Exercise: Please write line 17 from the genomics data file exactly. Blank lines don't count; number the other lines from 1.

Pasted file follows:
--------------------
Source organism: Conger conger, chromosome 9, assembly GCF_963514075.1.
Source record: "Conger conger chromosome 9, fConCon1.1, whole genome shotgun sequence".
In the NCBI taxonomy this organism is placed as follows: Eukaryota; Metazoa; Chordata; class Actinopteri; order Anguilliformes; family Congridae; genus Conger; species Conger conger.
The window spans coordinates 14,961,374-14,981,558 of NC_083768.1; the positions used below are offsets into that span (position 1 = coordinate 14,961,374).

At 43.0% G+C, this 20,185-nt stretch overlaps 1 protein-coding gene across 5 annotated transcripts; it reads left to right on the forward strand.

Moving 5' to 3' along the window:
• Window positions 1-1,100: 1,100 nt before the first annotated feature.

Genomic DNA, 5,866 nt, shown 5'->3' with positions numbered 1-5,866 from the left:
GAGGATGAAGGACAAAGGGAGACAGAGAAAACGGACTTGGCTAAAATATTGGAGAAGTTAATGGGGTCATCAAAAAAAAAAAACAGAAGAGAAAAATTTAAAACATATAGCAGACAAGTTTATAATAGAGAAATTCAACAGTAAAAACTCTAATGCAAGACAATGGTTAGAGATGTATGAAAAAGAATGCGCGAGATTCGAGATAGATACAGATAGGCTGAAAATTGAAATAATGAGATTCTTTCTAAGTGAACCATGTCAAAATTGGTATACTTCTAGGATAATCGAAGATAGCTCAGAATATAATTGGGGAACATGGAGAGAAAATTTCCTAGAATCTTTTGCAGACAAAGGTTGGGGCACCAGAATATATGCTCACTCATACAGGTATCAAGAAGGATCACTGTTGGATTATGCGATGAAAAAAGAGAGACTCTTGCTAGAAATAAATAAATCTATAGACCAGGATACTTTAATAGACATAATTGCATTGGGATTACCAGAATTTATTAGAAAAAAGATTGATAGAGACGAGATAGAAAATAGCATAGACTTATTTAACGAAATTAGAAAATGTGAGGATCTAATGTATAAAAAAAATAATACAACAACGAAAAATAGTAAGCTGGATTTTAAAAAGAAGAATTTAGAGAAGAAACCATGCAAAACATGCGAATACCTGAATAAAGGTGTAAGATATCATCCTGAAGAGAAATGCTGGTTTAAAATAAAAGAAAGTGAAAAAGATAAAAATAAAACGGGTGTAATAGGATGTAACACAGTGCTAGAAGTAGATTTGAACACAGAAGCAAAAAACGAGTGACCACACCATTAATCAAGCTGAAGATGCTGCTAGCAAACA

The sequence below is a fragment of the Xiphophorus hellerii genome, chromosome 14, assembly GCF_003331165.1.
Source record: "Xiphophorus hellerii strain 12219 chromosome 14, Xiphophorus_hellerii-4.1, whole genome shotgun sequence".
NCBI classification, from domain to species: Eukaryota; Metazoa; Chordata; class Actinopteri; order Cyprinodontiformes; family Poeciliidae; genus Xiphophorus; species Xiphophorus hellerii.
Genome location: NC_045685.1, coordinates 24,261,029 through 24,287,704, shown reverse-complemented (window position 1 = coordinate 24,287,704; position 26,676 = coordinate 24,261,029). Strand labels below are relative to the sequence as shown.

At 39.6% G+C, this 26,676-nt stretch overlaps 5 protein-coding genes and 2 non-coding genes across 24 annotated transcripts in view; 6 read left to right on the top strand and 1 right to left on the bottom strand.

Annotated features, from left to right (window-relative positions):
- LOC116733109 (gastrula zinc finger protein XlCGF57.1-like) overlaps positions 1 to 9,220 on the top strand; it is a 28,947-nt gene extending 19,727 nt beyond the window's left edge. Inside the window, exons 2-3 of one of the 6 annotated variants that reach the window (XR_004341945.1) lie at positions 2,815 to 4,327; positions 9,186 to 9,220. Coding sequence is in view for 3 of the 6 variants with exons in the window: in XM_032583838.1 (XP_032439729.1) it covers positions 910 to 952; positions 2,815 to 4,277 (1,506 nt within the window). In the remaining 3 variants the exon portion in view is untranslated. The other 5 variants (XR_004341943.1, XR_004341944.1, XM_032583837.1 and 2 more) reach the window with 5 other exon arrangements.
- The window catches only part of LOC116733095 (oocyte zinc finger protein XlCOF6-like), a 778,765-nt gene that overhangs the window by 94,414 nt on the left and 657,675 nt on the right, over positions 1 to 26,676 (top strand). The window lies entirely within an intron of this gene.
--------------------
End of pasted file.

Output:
- The window catches only part of LOC116733095 (oocyte zinc finger protein XlCOF6-like), a 778,765-nt gene that overhangs the window by 94,414 nt on the left and 657,675 nt on the right, over positions 1 to 26,676 (top strand). The window lies entirely within an intron of this gene.